Gov. DeSantis argues COVID picture in Florida isn’t as bleak as it seems

By: - July 6, 2020 7:02 pm

Gov. Ron DeSantis at a news conference in Fort Lauderdale in April, surrounded by people wearing masks. Credit: Florida Channel screenshot.

Gov. Ron DeSantis urged Floridians not to be alarmed at the persistent spikes in positive tests for COVID-19, and suggested they’re not as bad as they seem given the true extent of the disease’s spread among non-symptomatic people including young adults.

As of 11 a.m. Monday, the Florida Department of Health had reported an additional 6,336 positive coronavirus test results and 47 deaths, for a total of 206,447 positive tests and 3,778 deaths. The positivity rate was around 15 percent.

However, the U.S. Centers for Disease Control and Prevention has estimated that actual infections may run 11 times greater than the number of recorded infections, based on testing for coronavirus antibodies in four South Florida counties between April 6 and April 10 — when the area had reported 10,500 diagnosed cases, the governor said.

A University of Miami study, meanwhile, found an infection rate 16 times higher than the reported diagnoses, he added.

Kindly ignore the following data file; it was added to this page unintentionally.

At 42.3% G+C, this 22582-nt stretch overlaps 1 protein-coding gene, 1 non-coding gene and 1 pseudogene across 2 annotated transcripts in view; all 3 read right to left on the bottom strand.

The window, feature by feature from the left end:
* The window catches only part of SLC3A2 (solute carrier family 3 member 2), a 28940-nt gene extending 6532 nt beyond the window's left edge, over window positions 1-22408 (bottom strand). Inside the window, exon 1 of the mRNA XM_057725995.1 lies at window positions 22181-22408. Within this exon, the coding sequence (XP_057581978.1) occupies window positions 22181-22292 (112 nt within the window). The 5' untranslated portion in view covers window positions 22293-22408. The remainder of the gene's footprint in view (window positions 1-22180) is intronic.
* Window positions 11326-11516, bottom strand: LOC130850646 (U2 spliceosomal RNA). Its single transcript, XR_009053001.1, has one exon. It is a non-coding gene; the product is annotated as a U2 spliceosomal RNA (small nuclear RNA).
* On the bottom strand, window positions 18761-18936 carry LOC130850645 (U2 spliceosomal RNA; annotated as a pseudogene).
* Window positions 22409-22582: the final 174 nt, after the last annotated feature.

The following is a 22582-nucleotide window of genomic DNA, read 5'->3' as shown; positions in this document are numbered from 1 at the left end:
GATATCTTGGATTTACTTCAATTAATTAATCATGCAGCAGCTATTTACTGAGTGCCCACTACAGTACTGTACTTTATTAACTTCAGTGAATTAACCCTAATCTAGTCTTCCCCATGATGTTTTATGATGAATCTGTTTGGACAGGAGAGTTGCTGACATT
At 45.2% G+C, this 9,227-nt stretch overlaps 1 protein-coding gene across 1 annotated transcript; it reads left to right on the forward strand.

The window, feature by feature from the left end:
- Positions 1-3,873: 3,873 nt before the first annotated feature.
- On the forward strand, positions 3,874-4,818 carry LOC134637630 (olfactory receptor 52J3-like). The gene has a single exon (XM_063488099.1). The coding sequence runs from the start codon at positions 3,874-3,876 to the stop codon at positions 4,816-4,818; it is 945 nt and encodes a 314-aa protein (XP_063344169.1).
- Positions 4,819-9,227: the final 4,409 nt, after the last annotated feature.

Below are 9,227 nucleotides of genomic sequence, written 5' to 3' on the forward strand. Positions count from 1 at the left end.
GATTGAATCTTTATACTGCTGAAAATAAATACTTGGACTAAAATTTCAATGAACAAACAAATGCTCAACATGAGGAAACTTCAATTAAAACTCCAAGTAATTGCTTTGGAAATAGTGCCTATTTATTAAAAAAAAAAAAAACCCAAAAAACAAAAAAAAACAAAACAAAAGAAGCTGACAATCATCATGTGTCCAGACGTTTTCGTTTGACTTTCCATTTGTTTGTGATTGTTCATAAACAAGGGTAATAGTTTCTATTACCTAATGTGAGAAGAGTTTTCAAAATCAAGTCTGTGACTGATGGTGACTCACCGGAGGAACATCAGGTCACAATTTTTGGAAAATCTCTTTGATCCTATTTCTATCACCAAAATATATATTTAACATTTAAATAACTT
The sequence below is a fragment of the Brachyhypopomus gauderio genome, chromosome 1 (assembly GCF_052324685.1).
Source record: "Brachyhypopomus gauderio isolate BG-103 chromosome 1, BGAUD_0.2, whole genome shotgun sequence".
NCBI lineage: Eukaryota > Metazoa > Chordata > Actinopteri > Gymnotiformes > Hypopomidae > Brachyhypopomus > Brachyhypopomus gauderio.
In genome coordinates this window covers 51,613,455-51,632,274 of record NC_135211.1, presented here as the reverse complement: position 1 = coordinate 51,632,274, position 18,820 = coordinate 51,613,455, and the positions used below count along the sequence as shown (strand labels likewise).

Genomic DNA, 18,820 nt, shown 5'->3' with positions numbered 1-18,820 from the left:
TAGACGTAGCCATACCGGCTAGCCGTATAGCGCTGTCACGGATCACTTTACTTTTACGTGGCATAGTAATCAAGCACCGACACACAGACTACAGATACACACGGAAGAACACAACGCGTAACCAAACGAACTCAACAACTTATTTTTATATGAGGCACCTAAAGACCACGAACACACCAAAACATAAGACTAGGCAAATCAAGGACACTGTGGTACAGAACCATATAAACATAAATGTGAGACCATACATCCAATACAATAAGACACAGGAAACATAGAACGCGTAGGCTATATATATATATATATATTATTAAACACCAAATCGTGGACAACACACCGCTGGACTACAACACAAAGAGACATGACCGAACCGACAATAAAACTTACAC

“That means a couple of things. It means the virus is more widespread than what the cases would say. It also means that the fatalities are less than a simple raw case fatality rate, because you’d have to include all of the infections doing a seroprevalence [survey],” DeSantis said during a news conference at the U.F. Health hospital in The Villages, a retirement community in north Central Florida.

The CDC now estimates the national fatality rate at 0.26 percent. The same metric would bump Florida’s fatality rate (about 1.9 percent by the usual measure) to about 0.19, he said.

“People should just put it into context about what’s going on,” he added. “There’s no need to really be fearful about it.”

DeSantis added that he’d like to see Florida undertake a statewide seropositivity survey to gain a truer picture of what’s going on.

“There are and have been way more infections than documented cases,” he said. “And so, if you see 5,000 cases, 10,000, just understand that is not the sum total of the people that have been infected. If we were doing 80,000 tests a day in March or April, those numbers would have been dramatically higher in terms of case numbers than what we ended up having.”

DeSantis, like President Donald Trump, had suggested the caseload increase was the result of more testing but more recently the governor has acknowledged that that’s not the sole explanation. He also cited increased social interactions among young people.

The positivity rate ran below 5 percent from the beginning of May through June 13, DeSantis said. Last week, the rate was just below 15 percent among 400,000 tests.

But positivity rates vary geographically, he said — 20 percent in Miami-Dade County, 15 to 20 percent in Hillsborough, 15 percent in Orange, but perhaps 7 percent in other counties.

“You have seen an increase in the positivity, but there are a lot of parts of Florida that are still in the single digits and we want to keep it that way.”